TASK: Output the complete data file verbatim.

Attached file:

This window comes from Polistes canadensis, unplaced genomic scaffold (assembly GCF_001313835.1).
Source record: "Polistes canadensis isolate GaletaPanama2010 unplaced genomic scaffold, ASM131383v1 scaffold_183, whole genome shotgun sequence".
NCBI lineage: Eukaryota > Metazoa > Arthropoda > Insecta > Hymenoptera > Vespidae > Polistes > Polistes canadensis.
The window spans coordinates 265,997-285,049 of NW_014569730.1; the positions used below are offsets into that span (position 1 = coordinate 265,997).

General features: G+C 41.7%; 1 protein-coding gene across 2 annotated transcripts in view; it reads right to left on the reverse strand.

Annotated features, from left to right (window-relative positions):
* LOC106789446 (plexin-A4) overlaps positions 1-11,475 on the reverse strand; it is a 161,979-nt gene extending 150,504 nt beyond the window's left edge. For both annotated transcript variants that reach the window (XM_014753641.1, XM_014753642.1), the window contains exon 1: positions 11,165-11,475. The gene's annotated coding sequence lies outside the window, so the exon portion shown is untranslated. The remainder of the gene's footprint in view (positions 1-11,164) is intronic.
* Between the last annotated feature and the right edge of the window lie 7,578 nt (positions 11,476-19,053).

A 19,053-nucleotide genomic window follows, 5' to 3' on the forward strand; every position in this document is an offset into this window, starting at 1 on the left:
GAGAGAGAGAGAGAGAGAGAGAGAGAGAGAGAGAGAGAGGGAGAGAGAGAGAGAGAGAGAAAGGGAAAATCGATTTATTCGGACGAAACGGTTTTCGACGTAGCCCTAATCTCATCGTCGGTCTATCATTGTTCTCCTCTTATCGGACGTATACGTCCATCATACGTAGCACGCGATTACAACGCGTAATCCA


This window comes from Polistes canadensis, unplaced genomic scaffold (assembly GCF_001313835.1).
Source record: "Polistes canadensis isolate GaletaPanama2010 unplaced genomic scaffold, ASM131383v1 scaffold_183, whole genome shotgun sequence".
NCBI lineage: Eukaryota > Metazoa > Arthropoda > Insecta > Hymenoptera > Vespidae > Polistes > Polistes canadensis.
The window spans coordinates 265,997-285,049 of NW_014569730.1; the positions used below are offsets into that span (position 1 = coordinate 265,997).

General features: G+C 41.7%; 1 protein-coding gene across 2 annotated transcripts in view; it reads right to left on the reverse strand.

Annotated features, from left to right (window-relative positions):
* LOC106789446 (plexin-A4) overlaps positions 1-11,475 on the reverse strand; it is a 161,979-nt gene extending 150,504 nt beyond the window's left edge. For both annotated transcript variants that reach the window (XM_014753641.1, XM_014753642.1), the window contains exon 1: positions 11,165-11,475. The gene's annotated coding sequence lies outside the window, so the exon portion shown is untranslated. The remainder of the gene's footprint in view (positions 1-11,164) is intronic.
* Between the last annotated feature and the right edge of the window lie 7,578 nt (positions 11,476-19,053).

A 19,053-nucleotide genomic window follows, 5' to 3' on the forward strand; every position in this document is an offset into this window, starting at 1 on the left:
GAGAGAGAGAGAGAGAGAGAGAGAGAGAGAGAGAGAGAGGGAGAGAGAGAGAGAGAGAGAAAGGGAAAATCGATTTATTCGGACGAAACGGTTTTCGACGTAGCCCTAATCTCATCGTCGGTCTATCATTGTTCTCCTCTTATCGGACGTATACGTCCATCATACGTAGCACGCGATTACAACGCGTAATCCA